posted by koko13 at 6:37 PM on November 9, 2014 [2 favorites]

Response by poster: I've spent a lot of time in the Mendocino area and in various NorCal redwood parks--is the coast really THAT different?

No camping; hotels/inns/B&Bs only, please. :)

Also, I should note that we totally want to geek out on this trip, so geeky suggestions are also very welcome.
posted by wintersweet at 7:17 PM on November 9, 2014

I'd say drive up 5, and, at Springfield, OR, go east towards Bend (check road conditions as there might still be snow). Bend is great. It's got a nice downtown, and the Museum of the High Desert is great.

Then, from Bend, go to Hood River. Hang there for a day or two, and then take a slow day through the Columbia River Gorge to Portland.

Portland has lots of fun hotels, but also lots of Airbnbs, too, so I suggest the latter.
posted by bluedaisy at 7:46 PM on November 9, 2014 [3 favorites]

Best answer: My vote would be to visit with your friends in Portland, then drive to Seattle for the Con, then head north, taking I-5 both directions. The coast roads are gorgeous, the Olympic Rain Forest is stupendous, but the driver has to pay A LOT of attention, and driving up (or down) the coast adds a major amount of time. Plan those trips for later. If you're geeking it, stay on 5 and move right along.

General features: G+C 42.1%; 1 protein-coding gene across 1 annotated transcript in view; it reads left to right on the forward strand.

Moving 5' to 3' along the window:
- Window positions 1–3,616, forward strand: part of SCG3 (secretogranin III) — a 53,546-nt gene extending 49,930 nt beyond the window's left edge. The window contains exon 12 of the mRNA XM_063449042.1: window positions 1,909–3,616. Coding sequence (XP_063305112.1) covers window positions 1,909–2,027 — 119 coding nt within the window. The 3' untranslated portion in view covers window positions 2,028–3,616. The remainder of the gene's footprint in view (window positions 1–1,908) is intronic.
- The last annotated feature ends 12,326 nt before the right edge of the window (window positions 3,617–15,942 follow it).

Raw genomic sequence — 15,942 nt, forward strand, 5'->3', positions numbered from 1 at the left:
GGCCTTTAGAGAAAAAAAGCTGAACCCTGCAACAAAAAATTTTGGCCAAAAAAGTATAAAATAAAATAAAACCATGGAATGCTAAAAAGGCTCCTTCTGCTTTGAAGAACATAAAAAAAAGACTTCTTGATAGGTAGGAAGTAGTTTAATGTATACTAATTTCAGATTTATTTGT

How old are you? I and most of my friends have driven straight through from SF to Seattle at one time or another, but we were young and it was worth it. You could go straight to Seattle, then catch Portland on your way back.

If you've never been to Vancouver, this would be the time to visit, since you're more than halfway there. It's certainly one of the most beautiful cities in the world, incredibly diverse, and as a bonus: Canadian. Do some online searching; there are all kinds of discounts on hotels and everything else, most of them from the BC Tourist Board. The current exchange is $1 Canadian = 88 cents American. Bring passports if you have them, makes it easier to get back in the U.S. (go figure) Don't visit if you have outstanding warrants or convictions for DUI; they won't let you in.